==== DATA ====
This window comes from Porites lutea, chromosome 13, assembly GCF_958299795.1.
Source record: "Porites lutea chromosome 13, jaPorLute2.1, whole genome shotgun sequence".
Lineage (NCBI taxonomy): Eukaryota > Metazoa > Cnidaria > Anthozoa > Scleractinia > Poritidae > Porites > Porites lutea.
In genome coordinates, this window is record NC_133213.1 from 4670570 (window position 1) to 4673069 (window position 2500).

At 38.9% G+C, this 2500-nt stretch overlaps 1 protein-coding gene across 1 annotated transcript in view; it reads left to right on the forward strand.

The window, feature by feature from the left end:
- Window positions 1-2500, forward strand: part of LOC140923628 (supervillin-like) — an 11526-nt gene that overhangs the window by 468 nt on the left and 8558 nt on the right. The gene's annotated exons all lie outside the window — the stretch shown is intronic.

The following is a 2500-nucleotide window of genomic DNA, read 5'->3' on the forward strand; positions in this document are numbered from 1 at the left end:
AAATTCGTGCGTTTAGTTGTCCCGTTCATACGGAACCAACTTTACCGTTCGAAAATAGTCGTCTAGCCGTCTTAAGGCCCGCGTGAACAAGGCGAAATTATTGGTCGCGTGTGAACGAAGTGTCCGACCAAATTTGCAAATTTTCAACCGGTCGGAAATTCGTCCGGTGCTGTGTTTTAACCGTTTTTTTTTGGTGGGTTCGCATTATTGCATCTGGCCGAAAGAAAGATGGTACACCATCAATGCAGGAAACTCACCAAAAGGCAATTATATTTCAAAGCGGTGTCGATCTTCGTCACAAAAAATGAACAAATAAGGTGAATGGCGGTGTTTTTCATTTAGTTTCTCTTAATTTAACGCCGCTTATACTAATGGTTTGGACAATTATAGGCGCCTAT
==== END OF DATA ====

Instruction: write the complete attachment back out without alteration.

This window comes from Porites lutea, chromosome 13, assembly GCF_958299795.1.
Source record: "Porites lutea chromosome 13, jaPorLute2.1, whole genome shotgun sequence".
Lineage (NCBI taxonomy): Eukaryota > Metazoa > Cnidaria > Anthozoa > Scleractinia > Poritidae > Porites > Porites lutea.
In genome coordinates, this window is record NC_133213.1 from 4670570 (window position 1) to 4673069 (window position 2500).

At 38.9% G+C, this 2500-nt stretch overlaps 1 protein-coding gene across 1 annotated transcript in view; it reads left to right on the forward strand.

The window, feature by feature from the left end:
- Window positions 1-2500, forward strand: part of LOC140923628 (supervillin-like) — an 11526-nt gene that overhangs the window by 468 nt on the left and 8558 nt on the right. The gene's annotated exons all lie outside the window — the stretch shown is intronic.

The following is a 2500-nucleotide window of genomic DNA, read 5'->3' on the forward strand; positions in this document are numbered from 1 at the left end:
AAATTCGTGCGTTTAGTTGTCCCGTTCATACGGAACCAACTTTACCGTTCGAAAATAGTCGTCTAGCCGTCTTAAGGCCCGCGTGAACAAGGCGAAATTATTGGTCGCGTGTGAACGAAGTGTCCGACCAAATTTGCAAATTTTCAACCGGTCGGAAATTCGTCCGGTGCTGTGTTTTAACCGTTTTTTTTTGGTGGGTTCGCATTATTGCATCTGGCCGAAAGAAAGATGGTACACCATCAATGCAGGAAACTCACCAAAAGGCAATTATATTTCAAAGCGGTGTCGATCTTCGTCACAAAAAATGAACAAATAAGGTGAATGGCGGTGTTTTTCATTTAGTTTCTCTTAATTTAACGCCGCTTATACTAATGGTTTGGACAATTATAGGCGCCTAT